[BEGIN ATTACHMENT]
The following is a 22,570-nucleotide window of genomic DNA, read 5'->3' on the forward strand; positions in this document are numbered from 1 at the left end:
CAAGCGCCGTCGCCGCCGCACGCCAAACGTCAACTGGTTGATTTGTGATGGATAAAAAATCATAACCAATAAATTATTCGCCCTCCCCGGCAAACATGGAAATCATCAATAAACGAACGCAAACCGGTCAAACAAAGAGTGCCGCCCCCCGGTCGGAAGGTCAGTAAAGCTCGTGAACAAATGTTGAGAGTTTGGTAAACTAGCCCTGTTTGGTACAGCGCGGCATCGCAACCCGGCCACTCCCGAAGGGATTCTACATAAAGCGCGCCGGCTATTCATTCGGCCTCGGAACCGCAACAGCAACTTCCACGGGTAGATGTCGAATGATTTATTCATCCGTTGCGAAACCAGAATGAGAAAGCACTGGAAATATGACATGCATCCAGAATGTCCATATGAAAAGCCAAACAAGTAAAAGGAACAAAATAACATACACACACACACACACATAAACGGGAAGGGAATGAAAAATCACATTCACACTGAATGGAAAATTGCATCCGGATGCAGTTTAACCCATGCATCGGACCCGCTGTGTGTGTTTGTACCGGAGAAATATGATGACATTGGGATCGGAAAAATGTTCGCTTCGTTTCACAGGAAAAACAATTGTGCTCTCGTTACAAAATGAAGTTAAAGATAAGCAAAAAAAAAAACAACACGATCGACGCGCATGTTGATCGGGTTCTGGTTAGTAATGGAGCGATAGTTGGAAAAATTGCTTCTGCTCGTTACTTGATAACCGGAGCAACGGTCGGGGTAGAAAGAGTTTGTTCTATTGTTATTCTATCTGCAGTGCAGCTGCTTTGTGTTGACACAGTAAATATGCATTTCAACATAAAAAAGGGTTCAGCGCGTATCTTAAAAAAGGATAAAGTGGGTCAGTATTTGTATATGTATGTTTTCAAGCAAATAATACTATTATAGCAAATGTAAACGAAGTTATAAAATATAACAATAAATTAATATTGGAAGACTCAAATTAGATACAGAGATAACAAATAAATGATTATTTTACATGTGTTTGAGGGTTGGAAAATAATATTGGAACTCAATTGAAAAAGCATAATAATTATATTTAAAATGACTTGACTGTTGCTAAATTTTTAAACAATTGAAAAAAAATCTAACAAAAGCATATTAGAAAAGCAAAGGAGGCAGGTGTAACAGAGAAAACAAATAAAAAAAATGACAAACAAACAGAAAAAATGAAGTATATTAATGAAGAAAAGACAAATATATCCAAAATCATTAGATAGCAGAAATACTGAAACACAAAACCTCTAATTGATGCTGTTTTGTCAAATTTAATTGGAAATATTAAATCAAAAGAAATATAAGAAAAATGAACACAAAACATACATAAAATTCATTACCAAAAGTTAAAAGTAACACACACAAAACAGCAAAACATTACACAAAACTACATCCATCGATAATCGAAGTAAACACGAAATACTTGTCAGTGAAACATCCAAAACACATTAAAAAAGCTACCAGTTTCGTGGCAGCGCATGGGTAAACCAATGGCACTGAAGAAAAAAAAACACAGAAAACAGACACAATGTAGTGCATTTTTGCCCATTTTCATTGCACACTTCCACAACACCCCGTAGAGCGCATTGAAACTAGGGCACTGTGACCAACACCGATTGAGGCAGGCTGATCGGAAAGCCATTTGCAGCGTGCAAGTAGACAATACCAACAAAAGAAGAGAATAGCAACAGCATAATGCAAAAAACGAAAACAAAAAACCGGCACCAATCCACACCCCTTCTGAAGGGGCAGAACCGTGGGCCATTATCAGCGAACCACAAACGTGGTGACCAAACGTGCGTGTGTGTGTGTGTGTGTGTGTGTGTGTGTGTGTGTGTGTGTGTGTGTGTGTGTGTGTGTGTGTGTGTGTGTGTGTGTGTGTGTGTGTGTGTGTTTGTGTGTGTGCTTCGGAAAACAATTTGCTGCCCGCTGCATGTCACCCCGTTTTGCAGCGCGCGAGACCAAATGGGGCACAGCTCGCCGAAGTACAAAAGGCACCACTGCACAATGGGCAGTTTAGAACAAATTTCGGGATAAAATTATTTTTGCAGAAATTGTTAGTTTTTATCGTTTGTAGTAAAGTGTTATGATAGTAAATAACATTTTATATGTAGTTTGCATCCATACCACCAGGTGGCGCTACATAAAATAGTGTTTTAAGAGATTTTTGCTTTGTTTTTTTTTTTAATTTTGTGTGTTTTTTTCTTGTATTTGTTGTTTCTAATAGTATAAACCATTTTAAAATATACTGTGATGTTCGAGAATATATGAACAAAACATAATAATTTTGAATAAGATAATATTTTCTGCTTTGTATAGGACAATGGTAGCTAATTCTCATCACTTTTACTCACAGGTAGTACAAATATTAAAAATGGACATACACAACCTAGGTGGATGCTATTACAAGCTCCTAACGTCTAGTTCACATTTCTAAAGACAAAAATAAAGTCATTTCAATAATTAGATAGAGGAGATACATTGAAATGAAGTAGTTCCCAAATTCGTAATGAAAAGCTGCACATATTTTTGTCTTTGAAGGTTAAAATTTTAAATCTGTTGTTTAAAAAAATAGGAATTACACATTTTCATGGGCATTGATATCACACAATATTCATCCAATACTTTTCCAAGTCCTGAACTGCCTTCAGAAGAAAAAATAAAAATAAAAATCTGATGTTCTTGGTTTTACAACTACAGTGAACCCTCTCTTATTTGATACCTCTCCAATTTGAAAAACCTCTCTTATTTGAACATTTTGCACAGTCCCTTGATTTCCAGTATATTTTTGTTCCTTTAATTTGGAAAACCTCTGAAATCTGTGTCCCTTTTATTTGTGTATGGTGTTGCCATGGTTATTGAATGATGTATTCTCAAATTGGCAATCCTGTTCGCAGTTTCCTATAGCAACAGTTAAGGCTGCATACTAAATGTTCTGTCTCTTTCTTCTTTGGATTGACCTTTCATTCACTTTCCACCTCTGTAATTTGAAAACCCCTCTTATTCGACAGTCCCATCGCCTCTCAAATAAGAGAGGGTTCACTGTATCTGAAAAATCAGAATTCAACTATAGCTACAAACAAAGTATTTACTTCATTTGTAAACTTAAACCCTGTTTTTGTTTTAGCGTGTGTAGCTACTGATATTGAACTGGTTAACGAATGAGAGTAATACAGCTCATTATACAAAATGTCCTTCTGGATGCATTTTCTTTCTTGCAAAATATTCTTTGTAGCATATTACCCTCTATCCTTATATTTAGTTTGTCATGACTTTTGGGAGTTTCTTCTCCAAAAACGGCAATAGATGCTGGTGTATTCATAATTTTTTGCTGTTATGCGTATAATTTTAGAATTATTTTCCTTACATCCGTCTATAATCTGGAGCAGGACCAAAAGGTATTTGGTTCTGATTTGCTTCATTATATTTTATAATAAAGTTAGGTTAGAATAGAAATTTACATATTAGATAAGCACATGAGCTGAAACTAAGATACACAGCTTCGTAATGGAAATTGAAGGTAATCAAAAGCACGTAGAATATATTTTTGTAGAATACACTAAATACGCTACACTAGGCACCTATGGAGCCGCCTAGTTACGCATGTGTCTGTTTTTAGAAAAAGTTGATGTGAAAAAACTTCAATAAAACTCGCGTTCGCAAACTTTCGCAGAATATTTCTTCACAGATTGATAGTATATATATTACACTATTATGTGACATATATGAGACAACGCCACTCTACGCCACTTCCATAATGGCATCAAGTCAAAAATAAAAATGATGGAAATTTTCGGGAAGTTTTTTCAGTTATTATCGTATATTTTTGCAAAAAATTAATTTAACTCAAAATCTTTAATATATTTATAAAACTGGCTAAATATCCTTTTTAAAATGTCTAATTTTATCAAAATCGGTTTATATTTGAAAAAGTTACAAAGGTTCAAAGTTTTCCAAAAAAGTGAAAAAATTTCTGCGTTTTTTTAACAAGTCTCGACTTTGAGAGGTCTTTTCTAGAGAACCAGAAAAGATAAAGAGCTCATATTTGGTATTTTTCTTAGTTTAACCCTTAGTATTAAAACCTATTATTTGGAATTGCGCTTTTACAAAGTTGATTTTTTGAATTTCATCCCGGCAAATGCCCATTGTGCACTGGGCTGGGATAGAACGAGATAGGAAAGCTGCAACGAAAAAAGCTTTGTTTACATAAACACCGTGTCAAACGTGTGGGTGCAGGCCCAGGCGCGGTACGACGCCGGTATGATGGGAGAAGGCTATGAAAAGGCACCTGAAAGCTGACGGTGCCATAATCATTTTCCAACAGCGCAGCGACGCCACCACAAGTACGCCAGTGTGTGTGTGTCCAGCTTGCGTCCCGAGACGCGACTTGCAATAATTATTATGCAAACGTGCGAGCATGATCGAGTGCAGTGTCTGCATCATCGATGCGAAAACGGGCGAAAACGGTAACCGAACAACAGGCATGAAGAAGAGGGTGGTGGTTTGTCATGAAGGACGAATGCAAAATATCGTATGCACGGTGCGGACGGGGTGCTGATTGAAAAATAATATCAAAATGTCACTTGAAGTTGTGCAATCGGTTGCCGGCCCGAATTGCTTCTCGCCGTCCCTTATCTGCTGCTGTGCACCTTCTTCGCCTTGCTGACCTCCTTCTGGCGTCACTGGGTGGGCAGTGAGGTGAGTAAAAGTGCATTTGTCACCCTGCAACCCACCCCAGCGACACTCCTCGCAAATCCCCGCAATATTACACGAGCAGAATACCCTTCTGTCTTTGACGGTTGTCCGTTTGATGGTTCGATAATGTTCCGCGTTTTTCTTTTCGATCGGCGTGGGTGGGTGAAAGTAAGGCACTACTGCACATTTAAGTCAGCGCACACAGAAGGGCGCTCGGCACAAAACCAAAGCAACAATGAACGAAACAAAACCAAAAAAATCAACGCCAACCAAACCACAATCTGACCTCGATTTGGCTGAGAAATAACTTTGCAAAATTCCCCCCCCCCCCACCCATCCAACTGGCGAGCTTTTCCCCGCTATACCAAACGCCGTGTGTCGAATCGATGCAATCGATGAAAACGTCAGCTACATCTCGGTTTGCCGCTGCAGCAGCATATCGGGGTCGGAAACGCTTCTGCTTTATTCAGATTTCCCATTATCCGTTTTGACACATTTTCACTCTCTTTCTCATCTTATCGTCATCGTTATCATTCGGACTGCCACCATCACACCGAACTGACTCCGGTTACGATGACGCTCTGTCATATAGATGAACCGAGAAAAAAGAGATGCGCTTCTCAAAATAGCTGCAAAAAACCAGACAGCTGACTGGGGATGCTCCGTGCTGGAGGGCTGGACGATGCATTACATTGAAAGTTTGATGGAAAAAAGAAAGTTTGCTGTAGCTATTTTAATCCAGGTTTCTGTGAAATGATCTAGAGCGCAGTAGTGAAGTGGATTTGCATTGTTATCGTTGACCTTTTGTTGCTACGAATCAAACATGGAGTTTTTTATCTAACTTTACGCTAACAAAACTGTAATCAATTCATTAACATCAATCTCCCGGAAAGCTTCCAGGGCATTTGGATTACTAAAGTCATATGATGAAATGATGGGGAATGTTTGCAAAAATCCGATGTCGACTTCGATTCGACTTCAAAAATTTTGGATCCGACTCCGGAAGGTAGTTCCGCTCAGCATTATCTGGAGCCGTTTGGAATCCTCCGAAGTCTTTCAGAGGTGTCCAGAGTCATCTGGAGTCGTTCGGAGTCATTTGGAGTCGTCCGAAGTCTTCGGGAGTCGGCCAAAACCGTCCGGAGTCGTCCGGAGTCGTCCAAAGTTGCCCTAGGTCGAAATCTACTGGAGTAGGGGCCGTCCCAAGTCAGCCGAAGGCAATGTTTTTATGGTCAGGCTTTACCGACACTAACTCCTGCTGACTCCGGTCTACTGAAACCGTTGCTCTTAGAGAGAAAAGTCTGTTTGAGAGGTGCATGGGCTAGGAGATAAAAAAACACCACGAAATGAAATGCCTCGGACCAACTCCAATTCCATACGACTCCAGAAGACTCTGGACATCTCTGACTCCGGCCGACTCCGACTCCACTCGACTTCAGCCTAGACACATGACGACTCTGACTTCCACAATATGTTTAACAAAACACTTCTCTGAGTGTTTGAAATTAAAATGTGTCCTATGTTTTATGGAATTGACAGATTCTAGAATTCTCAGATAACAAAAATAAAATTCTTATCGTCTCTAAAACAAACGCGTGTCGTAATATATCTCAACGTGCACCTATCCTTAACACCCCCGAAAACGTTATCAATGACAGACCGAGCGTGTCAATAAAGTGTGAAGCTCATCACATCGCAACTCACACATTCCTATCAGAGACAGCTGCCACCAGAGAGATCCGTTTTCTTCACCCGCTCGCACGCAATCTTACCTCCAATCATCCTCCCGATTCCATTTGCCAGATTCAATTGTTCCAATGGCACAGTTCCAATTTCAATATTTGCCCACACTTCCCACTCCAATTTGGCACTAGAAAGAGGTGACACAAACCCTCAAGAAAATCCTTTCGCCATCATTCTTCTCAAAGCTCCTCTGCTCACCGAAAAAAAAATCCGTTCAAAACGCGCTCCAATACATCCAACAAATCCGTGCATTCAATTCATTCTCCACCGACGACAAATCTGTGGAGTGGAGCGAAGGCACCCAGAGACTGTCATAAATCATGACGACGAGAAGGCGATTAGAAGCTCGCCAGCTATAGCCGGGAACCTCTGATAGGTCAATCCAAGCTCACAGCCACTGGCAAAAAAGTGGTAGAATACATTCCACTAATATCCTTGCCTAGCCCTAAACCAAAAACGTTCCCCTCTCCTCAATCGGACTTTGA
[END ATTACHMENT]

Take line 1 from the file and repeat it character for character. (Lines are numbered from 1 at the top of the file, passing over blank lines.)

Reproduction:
The following is a 22,570-nucleotide window of genomic DNA, read 5'->3' on the forward strand; positions in this document are numbered from 1 at the left end: